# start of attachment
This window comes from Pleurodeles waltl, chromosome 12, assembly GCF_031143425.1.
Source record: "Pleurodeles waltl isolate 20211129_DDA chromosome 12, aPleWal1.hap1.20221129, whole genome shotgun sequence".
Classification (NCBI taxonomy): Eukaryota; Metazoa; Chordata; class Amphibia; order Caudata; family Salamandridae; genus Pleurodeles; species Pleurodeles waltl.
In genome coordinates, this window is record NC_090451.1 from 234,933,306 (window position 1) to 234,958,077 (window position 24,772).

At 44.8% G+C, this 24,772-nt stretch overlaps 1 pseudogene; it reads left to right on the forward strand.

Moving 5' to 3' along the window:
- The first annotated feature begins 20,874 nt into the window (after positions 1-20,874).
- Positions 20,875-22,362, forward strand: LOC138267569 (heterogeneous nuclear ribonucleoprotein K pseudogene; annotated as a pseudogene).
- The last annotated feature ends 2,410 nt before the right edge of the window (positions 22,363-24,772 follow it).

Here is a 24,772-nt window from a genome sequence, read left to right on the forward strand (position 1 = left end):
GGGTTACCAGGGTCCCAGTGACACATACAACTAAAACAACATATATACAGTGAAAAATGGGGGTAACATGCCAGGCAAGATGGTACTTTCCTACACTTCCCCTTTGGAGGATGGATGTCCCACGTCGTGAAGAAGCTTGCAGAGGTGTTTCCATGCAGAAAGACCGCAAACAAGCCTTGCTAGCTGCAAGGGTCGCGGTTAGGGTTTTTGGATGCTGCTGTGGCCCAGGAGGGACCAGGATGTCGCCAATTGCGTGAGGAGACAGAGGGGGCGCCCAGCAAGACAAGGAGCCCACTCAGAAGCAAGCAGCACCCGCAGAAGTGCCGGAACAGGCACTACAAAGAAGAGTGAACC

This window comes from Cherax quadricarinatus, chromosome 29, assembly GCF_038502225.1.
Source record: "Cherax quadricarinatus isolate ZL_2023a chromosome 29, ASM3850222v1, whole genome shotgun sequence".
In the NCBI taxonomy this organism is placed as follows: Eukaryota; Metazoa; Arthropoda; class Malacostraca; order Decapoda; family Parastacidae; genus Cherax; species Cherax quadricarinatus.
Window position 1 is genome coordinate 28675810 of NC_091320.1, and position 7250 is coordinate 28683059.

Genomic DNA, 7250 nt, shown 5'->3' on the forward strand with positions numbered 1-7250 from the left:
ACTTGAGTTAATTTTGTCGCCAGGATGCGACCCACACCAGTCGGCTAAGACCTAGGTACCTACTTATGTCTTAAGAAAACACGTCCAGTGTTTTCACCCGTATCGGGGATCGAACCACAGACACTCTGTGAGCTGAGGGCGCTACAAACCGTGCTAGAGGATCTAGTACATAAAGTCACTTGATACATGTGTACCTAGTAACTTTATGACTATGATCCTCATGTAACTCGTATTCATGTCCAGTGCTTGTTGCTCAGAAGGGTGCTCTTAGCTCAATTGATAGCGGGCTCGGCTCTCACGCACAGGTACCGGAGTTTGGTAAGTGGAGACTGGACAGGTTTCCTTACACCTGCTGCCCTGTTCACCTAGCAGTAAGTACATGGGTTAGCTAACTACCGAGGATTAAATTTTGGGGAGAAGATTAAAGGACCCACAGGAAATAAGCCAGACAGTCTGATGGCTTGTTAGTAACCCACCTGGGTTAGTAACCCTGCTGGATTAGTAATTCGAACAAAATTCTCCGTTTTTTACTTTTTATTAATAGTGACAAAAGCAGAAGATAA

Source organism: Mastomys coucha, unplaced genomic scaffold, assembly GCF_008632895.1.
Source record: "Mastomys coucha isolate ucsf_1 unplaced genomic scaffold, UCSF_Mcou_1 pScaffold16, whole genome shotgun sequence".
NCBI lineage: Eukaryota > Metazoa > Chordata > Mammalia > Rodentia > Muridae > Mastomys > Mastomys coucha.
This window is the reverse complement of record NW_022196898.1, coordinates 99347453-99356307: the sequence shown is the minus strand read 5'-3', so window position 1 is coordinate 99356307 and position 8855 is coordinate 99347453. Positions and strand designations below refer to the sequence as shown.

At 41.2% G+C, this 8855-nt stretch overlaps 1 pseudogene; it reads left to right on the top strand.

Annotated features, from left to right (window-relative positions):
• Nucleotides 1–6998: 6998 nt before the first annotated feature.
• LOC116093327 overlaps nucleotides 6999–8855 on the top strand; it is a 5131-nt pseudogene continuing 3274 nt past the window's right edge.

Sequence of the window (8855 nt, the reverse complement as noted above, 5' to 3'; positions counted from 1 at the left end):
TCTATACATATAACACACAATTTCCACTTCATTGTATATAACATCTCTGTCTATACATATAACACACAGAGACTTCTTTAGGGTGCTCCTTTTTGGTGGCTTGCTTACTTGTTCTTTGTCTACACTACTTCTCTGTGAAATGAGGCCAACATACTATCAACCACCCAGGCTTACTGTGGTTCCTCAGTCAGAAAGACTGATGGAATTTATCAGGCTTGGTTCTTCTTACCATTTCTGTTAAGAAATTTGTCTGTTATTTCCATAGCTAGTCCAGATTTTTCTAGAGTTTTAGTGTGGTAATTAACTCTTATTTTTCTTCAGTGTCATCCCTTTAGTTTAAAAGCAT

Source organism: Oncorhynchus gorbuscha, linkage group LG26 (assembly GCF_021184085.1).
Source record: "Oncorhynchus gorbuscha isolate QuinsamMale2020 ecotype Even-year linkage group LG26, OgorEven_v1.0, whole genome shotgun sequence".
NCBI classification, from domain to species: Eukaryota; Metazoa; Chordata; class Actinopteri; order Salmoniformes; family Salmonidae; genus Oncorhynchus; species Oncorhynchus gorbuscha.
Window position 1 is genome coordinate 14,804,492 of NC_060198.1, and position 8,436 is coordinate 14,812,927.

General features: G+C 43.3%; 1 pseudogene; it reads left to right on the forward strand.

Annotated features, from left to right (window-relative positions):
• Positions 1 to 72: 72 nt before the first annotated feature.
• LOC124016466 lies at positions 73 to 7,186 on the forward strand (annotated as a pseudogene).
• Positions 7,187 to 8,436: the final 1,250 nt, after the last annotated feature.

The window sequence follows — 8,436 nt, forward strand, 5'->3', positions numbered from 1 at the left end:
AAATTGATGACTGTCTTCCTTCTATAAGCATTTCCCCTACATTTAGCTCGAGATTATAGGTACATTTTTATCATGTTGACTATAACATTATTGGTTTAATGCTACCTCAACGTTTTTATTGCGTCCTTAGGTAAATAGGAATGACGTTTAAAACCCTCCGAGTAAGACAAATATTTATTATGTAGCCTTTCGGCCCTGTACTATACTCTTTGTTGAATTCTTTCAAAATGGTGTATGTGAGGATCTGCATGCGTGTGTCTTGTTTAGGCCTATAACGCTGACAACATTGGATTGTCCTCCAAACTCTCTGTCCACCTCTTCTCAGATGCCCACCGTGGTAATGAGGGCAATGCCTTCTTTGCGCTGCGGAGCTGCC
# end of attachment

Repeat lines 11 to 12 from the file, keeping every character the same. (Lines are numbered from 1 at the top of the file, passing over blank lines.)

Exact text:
GGGTTACCAGGGTCCCAGTGACACATACAACTAAAACAACATATATACAGTGAAAAATGGGGGTAACATGCCAGGCAAGATGGTACTTTCCTACACTTCCCCTTTGGAGGATGGATGTCCCACGTCGTGAAGAAGCTTGCAGAGGTGTTTCCATGCAGAAAGACCGCAAACAAGCCTTGCTAGCTGCAAGGGTCGCGGTTAGGGTTTTTGGATGCTGCTGTGGCCCAGGAGGGACCAGGATGTCGCCAATTGCGTGAGGAGACAGAGGGGGCGCCCAGCAAGACAAGGAGCCCACTCAGAAGCAAGCAGCACCCGCAGAAGTGCCGGAACAGGCACTACAAAGAAGAGTGAACC

This window comes from Cherax quadricarinatus, chromosome 29, assembly GCF_038502225.1.